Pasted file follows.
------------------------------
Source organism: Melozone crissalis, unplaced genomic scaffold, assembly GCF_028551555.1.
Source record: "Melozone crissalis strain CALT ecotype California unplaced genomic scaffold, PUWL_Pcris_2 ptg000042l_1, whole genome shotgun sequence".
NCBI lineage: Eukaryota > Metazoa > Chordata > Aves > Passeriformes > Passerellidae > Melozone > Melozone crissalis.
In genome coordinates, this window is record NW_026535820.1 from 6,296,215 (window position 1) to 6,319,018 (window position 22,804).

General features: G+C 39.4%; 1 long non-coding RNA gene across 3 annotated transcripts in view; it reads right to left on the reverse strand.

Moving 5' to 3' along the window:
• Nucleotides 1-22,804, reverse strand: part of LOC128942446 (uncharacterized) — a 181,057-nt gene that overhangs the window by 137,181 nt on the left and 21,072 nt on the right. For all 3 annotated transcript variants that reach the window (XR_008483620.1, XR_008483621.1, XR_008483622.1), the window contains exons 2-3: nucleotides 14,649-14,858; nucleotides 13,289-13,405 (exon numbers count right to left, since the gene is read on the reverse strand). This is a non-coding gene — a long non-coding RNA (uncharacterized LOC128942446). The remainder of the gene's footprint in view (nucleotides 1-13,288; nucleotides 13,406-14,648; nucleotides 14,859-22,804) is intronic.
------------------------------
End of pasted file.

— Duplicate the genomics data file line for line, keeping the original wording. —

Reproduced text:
Source organism: Melozone crissalis, unplaced genomic scaffold, assembly GCF_028551555.1.
Source record: "Melozone crissalis strain CALT ecotype California unplaced genomic scaffold, PUWL_Pcris_2 ptg000042l_1, whole genome shotgun sequence".
NCBI lineage: Eukaryota > Metazoa > Chordata > Aves > Passeriformes > Passerellidae > Melozone > Melozone crissalis.
In genome coordinates, this window is record NW_026535820.1 from 6,296,215 (window position 1) to 6,319,018 (window position 22,804).

General features: G+C 39.4%; 1 long non-coding RNA gene across 3 annotated transcripts in view; it reads right to left on the reverse strand.

Moving 5' to 3' along the window:
• Nucleotides 1-22,804, reverse strand: part of LOC128942446 (uncharacterized) — a 181,057-nt gene that overhangs the window by 137,181 nt on the left and 21,072 nt on the right. For all 3 annotated transcript variants that reach the window (XR_008483620.1, XR_008483621.1, XR_008483622.1), the window contains exons 2-3: nucleotides 14,649-14,858; nucleotides 13,289-13,405 (exon numbers count right to left, since the gene is read on the reverse strand). This is a non-coding gene — a long non-coding RNA (uncharacterized LOC128942446). The remainder of the gene's footprint in view (nucleotides 1-13,288; nucleotides 13,406-14,648; nucleotides 14,859-22,804) is intronic.